I don't like memoirs. I think they're self-serving, and people use them to settle scores, and I really tried not to do that. You have to have a really interesting life to justify memoir, and my life has been pretty ho-hum.

I tend to agree with the theory that if you want to keep a memory pristine, you must not call upon it too often, for each time it is revisited, you alter it irrevocably, remembering not the original impression left by experience but the last time you recalled it. With tiny differences creeping in at each cycle, the exercise of our memory does not bring us closer to the past but draws us further away.

I'm the weird person who completely loved and devoured 'Middlemarch' but who has not finished far shorter and more readable books due to distraction or the fact that by some miracle I am sleeping through the night.

One of the things my career as an artist might say to young artists is: The things that are close to you are the things you can photograph the best. And unless you photograph what you love, you are not going to make good art.

The thing that makes writing so difficult is you don't have the element of serendipity. At least with a photograph, you can set up the camera, and something might happen. You might be a lousy photographer, but you can get a good picture if you just take enough of them.

Very few males have the confidence to appear vulnerable.

Contemporary Welsh-speakers have continued that expression, linking memory and landscape most vividly in R. W. Parry?s sonnet in which the longed-for landscape communicates to the human heart, ?the echo of an echo? the memory of a memory past.?

I don't see many artists who are not trying to bring their work to the public - -to the contrary I see artists nearly desperate to get attention for their art and, failing that, often for themselves.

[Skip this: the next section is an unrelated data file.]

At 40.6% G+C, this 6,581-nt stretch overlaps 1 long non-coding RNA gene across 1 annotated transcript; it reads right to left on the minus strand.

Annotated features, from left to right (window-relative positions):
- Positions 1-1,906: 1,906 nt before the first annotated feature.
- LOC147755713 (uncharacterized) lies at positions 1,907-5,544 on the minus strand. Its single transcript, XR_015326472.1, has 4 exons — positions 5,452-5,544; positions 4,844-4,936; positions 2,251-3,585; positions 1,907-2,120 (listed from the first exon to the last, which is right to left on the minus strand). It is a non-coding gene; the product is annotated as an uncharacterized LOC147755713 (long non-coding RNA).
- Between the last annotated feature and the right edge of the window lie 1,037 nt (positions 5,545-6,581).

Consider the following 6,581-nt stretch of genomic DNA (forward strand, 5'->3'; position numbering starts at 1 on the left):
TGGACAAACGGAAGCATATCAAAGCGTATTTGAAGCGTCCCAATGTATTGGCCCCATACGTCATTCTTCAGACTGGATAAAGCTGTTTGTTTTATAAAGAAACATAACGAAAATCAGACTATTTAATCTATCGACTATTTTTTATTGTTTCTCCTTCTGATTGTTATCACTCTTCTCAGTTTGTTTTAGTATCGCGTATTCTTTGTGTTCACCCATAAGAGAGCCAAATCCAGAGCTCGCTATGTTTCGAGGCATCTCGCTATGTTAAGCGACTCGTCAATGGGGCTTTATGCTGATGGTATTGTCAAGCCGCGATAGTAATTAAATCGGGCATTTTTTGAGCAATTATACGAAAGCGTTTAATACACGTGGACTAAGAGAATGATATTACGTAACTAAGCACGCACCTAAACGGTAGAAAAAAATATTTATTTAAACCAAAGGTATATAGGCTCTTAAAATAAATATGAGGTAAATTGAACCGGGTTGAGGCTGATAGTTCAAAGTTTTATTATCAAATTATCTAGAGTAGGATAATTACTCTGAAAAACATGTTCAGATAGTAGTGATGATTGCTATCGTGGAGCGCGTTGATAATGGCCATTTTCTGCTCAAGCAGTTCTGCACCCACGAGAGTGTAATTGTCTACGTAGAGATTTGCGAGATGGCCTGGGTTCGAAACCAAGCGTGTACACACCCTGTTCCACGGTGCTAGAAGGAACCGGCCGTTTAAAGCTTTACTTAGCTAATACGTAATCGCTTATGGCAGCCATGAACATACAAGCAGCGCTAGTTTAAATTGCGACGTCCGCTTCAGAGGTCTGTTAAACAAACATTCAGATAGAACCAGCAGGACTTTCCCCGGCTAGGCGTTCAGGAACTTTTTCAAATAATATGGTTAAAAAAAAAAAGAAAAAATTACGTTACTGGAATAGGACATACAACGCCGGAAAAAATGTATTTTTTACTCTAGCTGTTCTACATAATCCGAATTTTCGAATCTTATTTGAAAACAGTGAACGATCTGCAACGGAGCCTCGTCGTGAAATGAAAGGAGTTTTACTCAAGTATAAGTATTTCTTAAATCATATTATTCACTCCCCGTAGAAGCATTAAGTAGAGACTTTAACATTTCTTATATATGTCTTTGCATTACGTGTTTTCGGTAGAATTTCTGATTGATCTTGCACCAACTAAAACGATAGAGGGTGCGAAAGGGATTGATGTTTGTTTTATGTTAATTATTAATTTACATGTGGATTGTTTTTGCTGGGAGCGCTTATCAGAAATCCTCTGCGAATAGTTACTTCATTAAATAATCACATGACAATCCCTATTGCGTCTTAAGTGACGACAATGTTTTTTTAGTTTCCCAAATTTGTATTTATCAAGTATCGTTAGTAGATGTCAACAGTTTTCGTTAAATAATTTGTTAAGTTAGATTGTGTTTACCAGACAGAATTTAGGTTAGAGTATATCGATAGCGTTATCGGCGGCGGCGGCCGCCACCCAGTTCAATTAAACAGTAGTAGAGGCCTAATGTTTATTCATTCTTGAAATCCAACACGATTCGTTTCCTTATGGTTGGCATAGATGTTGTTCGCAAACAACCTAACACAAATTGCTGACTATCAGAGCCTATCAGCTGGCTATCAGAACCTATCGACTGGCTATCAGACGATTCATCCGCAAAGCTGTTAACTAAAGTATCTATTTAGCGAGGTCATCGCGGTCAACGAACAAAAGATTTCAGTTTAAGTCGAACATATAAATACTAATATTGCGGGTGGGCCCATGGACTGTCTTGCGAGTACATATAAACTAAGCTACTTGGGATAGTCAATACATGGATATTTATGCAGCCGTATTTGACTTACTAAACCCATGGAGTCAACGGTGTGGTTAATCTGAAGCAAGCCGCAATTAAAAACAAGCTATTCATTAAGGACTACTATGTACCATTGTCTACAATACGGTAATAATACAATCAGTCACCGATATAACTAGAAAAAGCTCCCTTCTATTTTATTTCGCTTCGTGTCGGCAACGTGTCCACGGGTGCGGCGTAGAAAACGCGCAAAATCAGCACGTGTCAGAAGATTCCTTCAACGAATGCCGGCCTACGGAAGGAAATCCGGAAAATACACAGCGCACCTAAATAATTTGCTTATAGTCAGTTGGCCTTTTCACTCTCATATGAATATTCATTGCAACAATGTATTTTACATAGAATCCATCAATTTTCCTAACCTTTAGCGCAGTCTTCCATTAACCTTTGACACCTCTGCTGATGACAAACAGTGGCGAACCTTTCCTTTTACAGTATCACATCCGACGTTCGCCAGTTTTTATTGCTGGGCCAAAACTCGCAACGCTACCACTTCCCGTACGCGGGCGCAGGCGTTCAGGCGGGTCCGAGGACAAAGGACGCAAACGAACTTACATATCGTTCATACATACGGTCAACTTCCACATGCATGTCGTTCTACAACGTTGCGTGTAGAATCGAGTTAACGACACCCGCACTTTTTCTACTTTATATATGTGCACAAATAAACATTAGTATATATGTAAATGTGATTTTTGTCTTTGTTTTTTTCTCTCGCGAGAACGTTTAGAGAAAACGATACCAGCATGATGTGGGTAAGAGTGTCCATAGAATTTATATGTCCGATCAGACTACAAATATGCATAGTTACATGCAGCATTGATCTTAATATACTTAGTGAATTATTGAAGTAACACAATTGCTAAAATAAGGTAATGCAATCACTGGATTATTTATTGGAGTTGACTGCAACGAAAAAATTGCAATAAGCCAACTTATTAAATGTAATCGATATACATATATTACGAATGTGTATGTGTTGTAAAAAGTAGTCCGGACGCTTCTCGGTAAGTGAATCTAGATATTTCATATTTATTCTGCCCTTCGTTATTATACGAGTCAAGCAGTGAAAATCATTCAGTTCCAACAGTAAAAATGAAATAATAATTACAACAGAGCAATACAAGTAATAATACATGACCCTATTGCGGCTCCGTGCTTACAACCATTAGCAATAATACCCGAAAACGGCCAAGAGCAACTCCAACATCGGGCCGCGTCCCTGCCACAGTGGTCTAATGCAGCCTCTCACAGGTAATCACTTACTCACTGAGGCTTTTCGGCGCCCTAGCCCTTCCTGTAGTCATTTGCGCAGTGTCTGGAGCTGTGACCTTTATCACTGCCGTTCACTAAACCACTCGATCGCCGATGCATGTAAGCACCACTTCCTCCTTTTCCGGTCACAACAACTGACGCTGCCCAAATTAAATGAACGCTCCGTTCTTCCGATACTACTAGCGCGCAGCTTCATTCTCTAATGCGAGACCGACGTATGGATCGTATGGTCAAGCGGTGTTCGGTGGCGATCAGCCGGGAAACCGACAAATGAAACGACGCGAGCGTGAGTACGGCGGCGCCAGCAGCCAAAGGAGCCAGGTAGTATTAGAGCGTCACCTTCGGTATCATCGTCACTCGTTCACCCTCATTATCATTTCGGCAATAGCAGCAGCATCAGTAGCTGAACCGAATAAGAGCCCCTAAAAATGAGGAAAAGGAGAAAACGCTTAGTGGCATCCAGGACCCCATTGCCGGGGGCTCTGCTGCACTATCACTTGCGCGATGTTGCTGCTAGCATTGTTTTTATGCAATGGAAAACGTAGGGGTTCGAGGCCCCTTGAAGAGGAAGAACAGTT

I think I'm not a good photographer, not a good writer. I'm a pretty regular person whose insecurity is so pervasive that it makes me always feel vulnerable.

In an immigrant society like this one, we are often divided from our forebears less by distance than by language, generations before us having thought, sung, made love, and argued in dialects unknown to us now. In Wales, for example, Welsh is spoken by barely 20 percent of the population, so we can only hope that the evocative Welsh word hiraethwill somehow be preserved. It means ?distance pain,? and I know all about it: a yearning for the lost places of our past, accompanied in extreme cases by tuneful lamentation (mine never got quite that bad). But, and this is important, it always refers to a near-umbilical attachment to a place, not just free-floating nostalgia or a droopy hound-like wistfulness or the longing we associate with romantic love. No, this is a word about the pain of loving a place.

Photographs economize the truth; they are always moments more or less illusorily abducted from time?s continuum.

The things that are close to you are the things you can photograph the best,

First Name
Sally
Last Name
Mann
Birth Date
1951
Bio

American Photographer